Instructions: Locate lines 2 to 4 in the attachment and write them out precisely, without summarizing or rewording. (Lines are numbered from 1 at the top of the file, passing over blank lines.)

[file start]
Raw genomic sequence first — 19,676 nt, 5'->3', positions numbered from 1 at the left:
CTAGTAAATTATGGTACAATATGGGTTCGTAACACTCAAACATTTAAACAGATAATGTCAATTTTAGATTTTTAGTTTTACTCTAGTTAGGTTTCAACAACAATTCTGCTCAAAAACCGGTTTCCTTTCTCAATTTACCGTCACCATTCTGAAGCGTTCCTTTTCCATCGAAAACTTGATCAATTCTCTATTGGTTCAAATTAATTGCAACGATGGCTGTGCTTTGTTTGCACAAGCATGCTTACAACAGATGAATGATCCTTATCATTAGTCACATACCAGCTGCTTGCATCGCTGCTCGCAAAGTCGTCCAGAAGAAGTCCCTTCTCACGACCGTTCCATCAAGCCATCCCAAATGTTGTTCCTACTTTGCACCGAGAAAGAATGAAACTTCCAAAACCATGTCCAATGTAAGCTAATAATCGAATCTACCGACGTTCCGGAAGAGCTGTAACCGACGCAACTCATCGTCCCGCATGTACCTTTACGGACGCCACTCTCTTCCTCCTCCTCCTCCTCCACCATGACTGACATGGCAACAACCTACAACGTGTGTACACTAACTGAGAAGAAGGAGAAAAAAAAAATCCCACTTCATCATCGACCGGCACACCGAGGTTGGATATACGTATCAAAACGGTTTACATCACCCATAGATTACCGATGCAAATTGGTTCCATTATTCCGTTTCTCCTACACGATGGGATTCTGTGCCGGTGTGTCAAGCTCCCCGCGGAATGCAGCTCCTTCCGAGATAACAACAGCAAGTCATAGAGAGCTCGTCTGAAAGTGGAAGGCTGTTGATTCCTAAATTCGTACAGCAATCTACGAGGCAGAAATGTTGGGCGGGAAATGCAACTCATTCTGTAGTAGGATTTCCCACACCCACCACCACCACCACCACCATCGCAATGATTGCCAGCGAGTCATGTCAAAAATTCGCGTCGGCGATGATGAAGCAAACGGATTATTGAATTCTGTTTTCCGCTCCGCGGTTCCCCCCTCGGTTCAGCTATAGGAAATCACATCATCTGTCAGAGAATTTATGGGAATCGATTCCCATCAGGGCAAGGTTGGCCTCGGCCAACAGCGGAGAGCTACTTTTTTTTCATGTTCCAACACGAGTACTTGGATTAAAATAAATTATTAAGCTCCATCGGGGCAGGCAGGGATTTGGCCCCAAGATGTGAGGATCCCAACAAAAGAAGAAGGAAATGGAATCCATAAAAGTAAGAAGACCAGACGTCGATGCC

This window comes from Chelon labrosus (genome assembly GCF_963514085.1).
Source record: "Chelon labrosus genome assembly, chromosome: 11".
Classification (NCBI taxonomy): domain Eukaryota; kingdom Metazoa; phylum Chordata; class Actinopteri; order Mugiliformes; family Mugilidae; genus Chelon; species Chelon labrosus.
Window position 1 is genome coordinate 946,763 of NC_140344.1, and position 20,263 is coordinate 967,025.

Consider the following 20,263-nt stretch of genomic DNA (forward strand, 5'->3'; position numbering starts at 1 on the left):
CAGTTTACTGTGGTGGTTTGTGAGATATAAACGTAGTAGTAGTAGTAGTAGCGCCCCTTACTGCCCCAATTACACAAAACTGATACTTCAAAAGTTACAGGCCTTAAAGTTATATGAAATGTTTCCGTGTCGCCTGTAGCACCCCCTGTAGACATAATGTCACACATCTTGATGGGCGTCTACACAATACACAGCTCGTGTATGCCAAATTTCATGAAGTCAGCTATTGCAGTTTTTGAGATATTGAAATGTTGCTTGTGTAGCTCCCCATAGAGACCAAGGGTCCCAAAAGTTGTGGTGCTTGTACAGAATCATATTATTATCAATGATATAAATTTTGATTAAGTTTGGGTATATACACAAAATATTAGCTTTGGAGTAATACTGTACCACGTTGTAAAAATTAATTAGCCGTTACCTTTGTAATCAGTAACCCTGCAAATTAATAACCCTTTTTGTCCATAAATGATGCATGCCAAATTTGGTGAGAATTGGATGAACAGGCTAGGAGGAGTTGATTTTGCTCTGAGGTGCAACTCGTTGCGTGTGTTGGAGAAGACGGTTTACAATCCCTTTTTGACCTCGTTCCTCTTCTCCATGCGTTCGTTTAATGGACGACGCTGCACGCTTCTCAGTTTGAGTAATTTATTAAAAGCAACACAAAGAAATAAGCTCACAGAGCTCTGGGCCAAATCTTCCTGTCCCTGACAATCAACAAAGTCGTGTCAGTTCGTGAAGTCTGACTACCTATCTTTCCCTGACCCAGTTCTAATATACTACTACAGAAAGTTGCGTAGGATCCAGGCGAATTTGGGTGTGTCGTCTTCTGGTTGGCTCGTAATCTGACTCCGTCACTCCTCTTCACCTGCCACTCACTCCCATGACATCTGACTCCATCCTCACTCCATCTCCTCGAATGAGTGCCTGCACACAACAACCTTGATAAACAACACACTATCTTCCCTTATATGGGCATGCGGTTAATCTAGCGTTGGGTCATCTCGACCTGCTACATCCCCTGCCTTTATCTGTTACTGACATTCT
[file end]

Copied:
CTAGTAAATTATGGTACAATATGGGTTCGTAACACTCAAACATTTAAACAGATAATGTCAATTTTAGATTTTTAGTTTTACTCTAGTTAGGTTTCAACAACAATTCTGCTCAAAAACCGGTTTCCTTTCTCAATTTACCGTCACCATTCTGAAGCGTTCCTTTTCCATCGAAAACTTGATCAATTCTCTATTGGTTCAAATTAATTGCAACGATGGCTGTGCTTTGTTTGCACAAGCATGCTTACAACAGATGAATGATCCTTATCATTAGTCACATACCAGCTGCTTGCATCGCTGCTCGCAAAGTCGTCCAGAAGAAGTCCCTTCTCACGACCGTTCCATCAAGCCATCCCAAATGTTGTTCCTACTTTGCACCGAGAAAGAATGAAACTTCCAAAACCATGTCCAATGTAAGCTAATAATCGAATCTACCGACGTTCCGGAAGAGCTGTAACCGACGCAACTCATCGTCCCGCATGTACCTTTACGGACGCCACTCTCTTCCTCCTCCTCCTCCTCCACCATGACTGACATGGCAACAACCTACAACGTGTGTACACTAACTGAGAAGAAGGAGAAAAAAAAAATCCCACTTCATCATCGACCGGCACACCGAGGTTGGATATACGTATCAAAACGGTTTACATCACCCATAGATTACCGATGCAAATTGGTTCCATTATTCCGTTTCTCCTACACGATGGGATTCTGTGCCGGTGTGTCAAGCTCCCCGCGGAATGCAGCTCCTTCCGAGATAACAACAGCAAGTCATAGAGAGCTCGTCTGAAAGTGGAAGGCTGTTGATTCCTAAATTCGTACAGCAATCTACGAGGCAGAAATGTTGGGCGGGAAATGCAACTCATTCTGTAGTAGGATTTCCCACACCCACCACCACCACCACCACCATCGCAATGATTGCCAGCGAGTCATGTCAAAAATTCGCGTCGGCGATGATGAAGCAAACGGATTATTGAATTCTGTTTTCCGCTCCGCGGTTCCCCCCTCGGTTCAGCTATAGGAAATCACATCATCTGTCAGAGAATTTATGGGAATCGATTCCCATCAGGGCAAGGTTGGCCTCGGCCAACAGCGGAGAGCTACTTTTTTTTCATGTTCCAACACGAGTACTTGGATTAAAATAAATTATTAAGCTCCATCGGGGCAGGCAGGGATTTGGCCCCAAGATGTGAGGATCCCAACAAAAGAAGAAGGAAATGGAATCCATAAAAGTAAGAAGACCAGACGTCGATGCC

This window comes from Chelon labrosus (genome assembly GCF_963514085.1).
Source record: "Chelon labrosus genome assembly, chromosome: 11".